Apple news rarely makes the headlines around here because, well, we love our PC’s. iOS devices on the other hand is a completely different story. Since the vast majority of iOS users are in-fact running Windows, (an interesting bit of trivia you’ll never hear them advertise), it never hurts to bring up the odd news tidbit. This week we would like to bring your attention to the controversy surrounding Foxconn, and the allegations which basically accuse Apple of running a modern day, high tech sweat shop. To try and counter the mounting consumer unrest, Apple is pulling open the kimono, and letting ABC Nightline reporters take a tour of the assembly lines, and interview key personnel.
While Apple's been busy trying to chase Samsung's Galaxy line out of the Milky Way, Android device makers have ganged up on the Cupertino outfit and experienced a spattering of success. The latest setback for Apple comes from a second German patent ruling against the company over its iCloud service that was brought about by Motorola Mobility, which is currently being acquired by Google.
In terms of market share numbers, Apple's iPad has been dominating ever it came out nearly two years ago, and it still does right at this very moment. Give it a few more quarters, however, and the sheer number of Android tablets could thrust Google's open source platform into the No. 1 spot, overtaking Apple just as it did in the smartphone sector.
We always expect Apple to post big quarterly numbers, but the sheer volume of cash Apple made last quarter almost defies description. The Cupertino-based maker of iDevices has announced that it pulled in $46.3 billion in revenue for Fiscal Q1 2012, the period that ended December 31. That is nearly double the 2011 value.
We've all been told, "If at first you don't succeed, try, try again," but repeated attempts at the same result don't guarantee success. Apple, for example, tried to convince Dutch authorities to issue a preliminary injunction against Samsung's Galaxy Tab 10.1 device on the alleged basis that it copies the look and feel of it's iPad, a notion that was rejected, appealed, and rejected again.
Apple's first iPad tablet launched in the U.S. on April 3, 2010., while the iPad 2 came out less than a year later on March 11, 2011. It's a small sample size, to be sure, but following the 11-month release cycle, we wouldn't be surprised to see the iPad 3 come out in February, though the latest chatter has Apple's third generation tablet PC making its debut in March.
Palo Alto-based OnLive is expanding its presence in the cloud beyond its eponymous streaming game service. The company, which debuted the OnLive app for mobile (Android for now) as recently as last month, is now gearing up to stream “a seamless Windows desktop experience” to a variety of devices, beginning with the Apple iPad later this week.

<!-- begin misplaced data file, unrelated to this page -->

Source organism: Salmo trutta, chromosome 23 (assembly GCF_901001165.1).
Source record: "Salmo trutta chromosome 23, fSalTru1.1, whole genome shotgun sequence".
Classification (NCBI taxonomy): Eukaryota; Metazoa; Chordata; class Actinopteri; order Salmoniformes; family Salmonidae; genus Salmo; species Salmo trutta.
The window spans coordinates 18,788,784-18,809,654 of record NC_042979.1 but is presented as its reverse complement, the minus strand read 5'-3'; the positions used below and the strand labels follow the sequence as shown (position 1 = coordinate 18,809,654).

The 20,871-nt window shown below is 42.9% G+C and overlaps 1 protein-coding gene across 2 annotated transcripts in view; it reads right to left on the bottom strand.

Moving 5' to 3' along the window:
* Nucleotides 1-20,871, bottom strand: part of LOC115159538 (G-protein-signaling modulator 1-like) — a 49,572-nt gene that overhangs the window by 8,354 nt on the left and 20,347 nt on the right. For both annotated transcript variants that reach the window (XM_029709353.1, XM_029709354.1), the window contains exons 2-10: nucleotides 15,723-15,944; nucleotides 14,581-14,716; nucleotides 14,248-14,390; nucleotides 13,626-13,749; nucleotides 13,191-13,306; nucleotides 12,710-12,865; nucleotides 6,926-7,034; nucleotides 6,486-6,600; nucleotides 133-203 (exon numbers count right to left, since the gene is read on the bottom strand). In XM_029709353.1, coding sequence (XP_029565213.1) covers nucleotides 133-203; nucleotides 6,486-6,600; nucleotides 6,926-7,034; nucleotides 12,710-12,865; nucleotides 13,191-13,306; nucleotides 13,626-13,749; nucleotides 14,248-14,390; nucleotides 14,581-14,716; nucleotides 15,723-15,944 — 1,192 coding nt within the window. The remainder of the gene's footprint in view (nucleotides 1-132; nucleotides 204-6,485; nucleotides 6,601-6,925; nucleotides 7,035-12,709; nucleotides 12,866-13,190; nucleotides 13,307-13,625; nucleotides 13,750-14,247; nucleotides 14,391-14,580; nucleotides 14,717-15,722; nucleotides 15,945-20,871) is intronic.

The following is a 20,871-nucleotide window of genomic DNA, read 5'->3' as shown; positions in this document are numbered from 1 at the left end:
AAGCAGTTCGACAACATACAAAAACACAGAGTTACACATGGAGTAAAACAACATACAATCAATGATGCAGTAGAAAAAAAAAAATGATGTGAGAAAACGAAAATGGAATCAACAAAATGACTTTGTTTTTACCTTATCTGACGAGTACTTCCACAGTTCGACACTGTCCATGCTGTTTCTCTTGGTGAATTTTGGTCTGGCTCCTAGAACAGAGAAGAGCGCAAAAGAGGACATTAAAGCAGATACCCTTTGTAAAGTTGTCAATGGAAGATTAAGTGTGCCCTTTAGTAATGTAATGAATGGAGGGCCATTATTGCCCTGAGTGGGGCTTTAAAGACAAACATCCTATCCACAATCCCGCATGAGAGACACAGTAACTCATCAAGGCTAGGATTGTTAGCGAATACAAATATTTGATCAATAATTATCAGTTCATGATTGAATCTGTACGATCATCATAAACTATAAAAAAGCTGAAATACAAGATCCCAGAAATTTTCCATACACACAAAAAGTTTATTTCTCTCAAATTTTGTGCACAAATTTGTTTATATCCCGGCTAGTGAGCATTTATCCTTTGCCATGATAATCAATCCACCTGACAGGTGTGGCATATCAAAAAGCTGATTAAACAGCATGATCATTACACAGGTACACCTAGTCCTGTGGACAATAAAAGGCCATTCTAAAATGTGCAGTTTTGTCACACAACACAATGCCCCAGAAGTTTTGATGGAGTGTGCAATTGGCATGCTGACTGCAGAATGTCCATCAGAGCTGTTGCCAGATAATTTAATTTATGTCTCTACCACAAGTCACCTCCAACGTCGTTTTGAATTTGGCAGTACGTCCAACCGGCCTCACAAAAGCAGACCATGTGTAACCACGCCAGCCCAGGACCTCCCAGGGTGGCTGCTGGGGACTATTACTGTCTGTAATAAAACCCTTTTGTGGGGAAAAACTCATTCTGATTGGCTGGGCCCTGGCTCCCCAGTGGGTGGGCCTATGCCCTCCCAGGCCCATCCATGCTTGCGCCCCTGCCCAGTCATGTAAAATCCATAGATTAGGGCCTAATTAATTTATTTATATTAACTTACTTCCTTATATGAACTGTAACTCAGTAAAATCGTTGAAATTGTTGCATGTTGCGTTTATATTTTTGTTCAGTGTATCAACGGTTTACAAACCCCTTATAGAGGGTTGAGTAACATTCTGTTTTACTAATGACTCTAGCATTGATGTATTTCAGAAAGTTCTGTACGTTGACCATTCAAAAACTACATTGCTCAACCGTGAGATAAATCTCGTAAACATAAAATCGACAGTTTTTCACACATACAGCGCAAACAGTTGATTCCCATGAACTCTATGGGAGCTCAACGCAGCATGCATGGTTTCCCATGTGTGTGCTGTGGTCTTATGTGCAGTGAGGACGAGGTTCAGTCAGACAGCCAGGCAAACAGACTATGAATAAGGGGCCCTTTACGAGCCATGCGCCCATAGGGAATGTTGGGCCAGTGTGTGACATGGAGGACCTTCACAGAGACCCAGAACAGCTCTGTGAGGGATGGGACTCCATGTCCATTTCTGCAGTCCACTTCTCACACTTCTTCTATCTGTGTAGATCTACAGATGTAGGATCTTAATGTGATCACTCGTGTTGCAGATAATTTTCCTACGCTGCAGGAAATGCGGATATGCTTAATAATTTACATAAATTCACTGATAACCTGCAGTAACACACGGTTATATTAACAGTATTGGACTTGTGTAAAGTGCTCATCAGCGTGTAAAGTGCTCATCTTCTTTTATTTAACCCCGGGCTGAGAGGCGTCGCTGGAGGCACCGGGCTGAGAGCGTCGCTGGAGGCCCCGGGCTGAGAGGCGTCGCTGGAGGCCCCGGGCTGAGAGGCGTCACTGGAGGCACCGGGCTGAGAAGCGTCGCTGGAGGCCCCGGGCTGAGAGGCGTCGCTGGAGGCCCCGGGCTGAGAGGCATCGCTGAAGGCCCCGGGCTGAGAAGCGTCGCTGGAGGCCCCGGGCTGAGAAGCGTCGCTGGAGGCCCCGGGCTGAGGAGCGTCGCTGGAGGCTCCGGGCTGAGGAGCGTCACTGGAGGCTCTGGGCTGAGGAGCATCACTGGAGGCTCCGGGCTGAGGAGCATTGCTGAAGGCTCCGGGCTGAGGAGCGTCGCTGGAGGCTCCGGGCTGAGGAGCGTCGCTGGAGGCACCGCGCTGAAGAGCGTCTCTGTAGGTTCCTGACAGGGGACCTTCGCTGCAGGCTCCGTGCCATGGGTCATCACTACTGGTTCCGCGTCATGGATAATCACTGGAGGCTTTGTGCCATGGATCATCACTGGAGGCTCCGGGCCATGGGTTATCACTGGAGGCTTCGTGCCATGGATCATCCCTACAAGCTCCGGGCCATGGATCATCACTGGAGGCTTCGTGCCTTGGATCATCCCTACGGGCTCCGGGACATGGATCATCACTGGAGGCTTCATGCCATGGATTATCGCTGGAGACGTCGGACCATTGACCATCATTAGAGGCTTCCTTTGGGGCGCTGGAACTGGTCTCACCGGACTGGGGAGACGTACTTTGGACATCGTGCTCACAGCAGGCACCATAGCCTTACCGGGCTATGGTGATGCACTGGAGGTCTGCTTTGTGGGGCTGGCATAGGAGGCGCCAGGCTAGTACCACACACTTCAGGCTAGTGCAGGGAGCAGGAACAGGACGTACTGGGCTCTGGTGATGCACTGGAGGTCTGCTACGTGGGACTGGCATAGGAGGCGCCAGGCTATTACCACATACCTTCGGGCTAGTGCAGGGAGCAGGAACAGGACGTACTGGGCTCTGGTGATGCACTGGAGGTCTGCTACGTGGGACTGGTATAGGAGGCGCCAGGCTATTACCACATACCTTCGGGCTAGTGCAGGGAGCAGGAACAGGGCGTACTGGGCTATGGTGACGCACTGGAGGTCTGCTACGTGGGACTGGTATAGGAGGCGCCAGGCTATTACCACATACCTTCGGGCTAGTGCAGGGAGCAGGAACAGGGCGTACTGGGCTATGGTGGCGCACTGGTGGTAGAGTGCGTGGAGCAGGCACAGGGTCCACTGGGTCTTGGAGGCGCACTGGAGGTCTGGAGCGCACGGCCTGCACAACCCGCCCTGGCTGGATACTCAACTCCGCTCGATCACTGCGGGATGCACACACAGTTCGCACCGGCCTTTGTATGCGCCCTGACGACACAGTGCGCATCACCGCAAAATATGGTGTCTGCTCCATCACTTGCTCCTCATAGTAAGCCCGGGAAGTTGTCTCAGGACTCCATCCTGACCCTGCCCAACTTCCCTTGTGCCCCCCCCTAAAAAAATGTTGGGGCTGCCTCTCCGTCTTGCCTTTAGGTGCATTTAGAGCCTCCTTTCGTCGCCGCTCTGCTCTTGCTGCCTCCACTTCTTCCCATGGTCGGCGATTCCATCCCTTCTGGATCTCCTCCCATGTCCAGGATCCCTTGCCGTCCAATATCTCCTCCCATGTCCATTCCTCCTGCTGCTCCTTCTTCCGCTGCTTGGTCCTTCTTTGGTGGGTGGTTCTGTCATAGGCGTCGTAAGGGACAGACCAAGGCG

To say that many Maximum PC readers and staffers have a hate on for Apple would be an understatement. They hate the hype. They despise the rabid fanboyism. They shudder in a seething rage at the thought of paying the Apple tax for any of their hardware. That said, there’s also a lot of PC users who, despite their undying affection for Windows-powered rigs, own an iPhone or an iPad and still manage to look at themselves in the mirror every morning. It’s for these braves souls that we recommend iCloud, our Browser Extension of the Week
If you're the type of person who has to have every Apple product that comes out and fancy yourself a gambling type, now might be a good time to put your iPad 2 up for sale on eBay or Craigslist. It will never be worth more than it is right now, it's still early enough to cash in on the holiday shoppers, and if you trust Citi analyst Richard Gardner, the iPad 3 will launch in February.
Don’t let the headline fool you; Apple’s still selling plenty of iPads in its Chinese stores, especially the ones in Shanghai and Beijing. Those honeypots may soon dry up, though, as a Chinese court has determined that Apple has no right to use the iPad moniker in mainland China. The company that owns Chinese rights to the name now plans to sue the pants off of Apple for selling the iPad on the mainland. But the infringed company is totally cool that Apple used the iPad name on the island of Taipei. Sound complicated? It is.